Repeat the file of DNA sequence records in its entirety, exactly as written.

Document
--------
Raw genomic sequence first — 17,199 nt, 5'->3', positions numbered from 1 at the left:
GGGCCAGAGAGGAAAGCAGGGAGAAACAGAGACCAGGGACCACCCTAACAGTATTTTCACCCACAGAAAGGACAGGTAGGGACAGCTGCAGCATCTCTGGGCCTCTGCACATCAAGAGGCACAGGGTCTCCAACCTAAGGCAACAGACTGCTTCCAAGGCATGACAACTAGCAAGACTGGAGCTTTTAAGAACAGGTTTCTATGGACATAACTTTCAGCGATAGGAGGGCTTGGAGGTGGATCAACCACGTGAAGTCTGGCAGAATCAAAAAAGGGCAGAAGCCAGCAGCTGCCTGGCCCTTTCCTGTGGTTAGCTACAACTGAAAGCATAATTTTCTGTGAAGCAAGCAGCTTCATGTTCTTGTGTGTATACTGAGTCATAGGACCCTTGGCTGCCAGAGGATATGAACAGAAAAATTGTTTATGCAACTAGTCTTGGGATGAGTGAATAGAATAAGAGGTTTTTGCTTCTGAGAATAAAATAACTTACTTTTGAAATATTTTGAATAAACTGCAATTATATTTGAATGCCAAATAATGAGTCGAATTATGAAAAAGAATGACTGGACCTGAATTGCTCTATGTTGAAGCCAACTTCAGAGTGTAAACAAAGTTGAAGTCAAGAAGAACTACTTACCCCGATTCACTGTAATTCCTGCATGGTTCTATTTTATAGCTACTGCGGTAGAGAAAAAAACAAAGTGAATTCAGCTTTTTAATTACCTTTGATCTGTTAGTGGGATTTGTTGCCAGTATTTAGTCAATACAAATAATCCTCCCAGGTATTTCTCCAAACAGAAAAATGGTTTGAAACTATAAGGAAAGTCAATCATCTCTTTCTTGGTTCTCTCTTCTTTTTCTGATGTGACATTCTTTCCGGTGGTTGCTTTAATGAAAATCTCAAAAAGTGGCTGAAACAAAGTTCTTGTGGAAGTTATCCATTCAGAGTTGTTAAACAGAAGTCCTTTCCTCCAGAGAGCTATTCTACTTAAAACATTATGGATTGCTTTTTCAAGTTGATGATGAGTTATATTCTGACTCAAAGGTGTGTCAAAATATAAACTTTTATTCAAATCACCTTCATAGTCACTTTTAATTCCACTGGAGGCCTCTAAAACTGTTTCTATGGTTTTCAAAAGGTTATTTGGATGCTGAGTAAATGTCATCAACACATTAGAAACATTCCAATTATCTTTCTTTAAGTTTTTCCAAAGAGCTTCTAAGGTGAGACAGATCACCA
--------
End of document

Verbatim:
Raw genomic sequence first — 17,199 nt, 5'->3', positions numbered from 1 at the left:
GGGCCAGAGAGGAAAGCAGGGAGAAACAGAGACCAGGGACCACCCTAACAGTATTTTCACCCACAGAAAGGACAGGTAGGGACAGCTGCAGCATCTCTGGGCCTCTGCACATCAAGAGGCACAGGGTCTCCAACCTAAGGCAACAGACTGCTTCCAAGGCATGACAACTAGCAAGACTGGAGCTTTTAAGAACAGGTTTCTATGGACATAACTTTCAGCGATAGGAGGGCTTGGAGGTGGATCAACCACGTGAAGTCTGGCAGAATCAAAAAAGGGCAGAAGCCAGCAGCTGCCTGGCCCTTTCCTGTGGTTAGCTACAACTGAAAGCATAATTTTCTGTGAAGCAAGCAGCTTCATGTTCTTGTGTGTATACTGAGTCATAGGACCCTTGGCTGCCAGAGGATATGAACAGAAAAATTGTTTATGCAACTAGTCTTGGGATGAGTGAATAGAATAAGAGGTTTTTGCTTCTGAGAATAAAATAACTTACTTTTGAAATATTTTGAATAAACTGCAATTATATTTGAATGCCAAATAATGAGTCGAATTATGAAAAAGAATGACTGGACCTGAATTGCTCTATGTTGAAGCCAACTTCAGAGTGTAAACAAAGTTGAAGTCAAGAAGAACTACTTACCCCGATTCACTGTAATTCCTGCATGGTTCTATTTTATAGCTACTGCGGTAGAGAAAAAAACAAAGTGAATTCAGCTTTTTAATTACCTTTGATCTGTTAGTGGGATTTGTTGCCAGTATTTAGTCAATACAAATAATCCTCCCAGGTATTTCTCCAAACAGAAAAATGGTTTGAAACTATAAGGAAAGTCAATCATCTCTTTCTTGGTTCTCTCTTCTTTTTCTGATGTGACATTCTTTCCGGTGGTTGCTTTAATGAAAATCTCAAAAAGTGGCTGAAACAAAGTTCTTGTGGAAGTTATCCATTCAGAGTTGTTAAACAGAAGTCCTTTCCTCCAGAGAGCTATTCTACTTAAAACATTATGGATTGCTTTTTCAAGTTGATGATGAGTTATATTCTGACTCAAAGGTGTGTCAAAATATAAACTTTTATTCAAATCACCTTCATAGTCACTTTTAATTCCACTGGAGGCCTCTAAAACTGTTTCTATGGTTTTCAAAAGGTTATTTGGATGCTGAGTAAATGTCATCAACACATTAGAAACATTCCAATTATCTTTCTTTAAGTTTTTCCAAAGAGCTTCTAAGGTGAGACAGATCACCA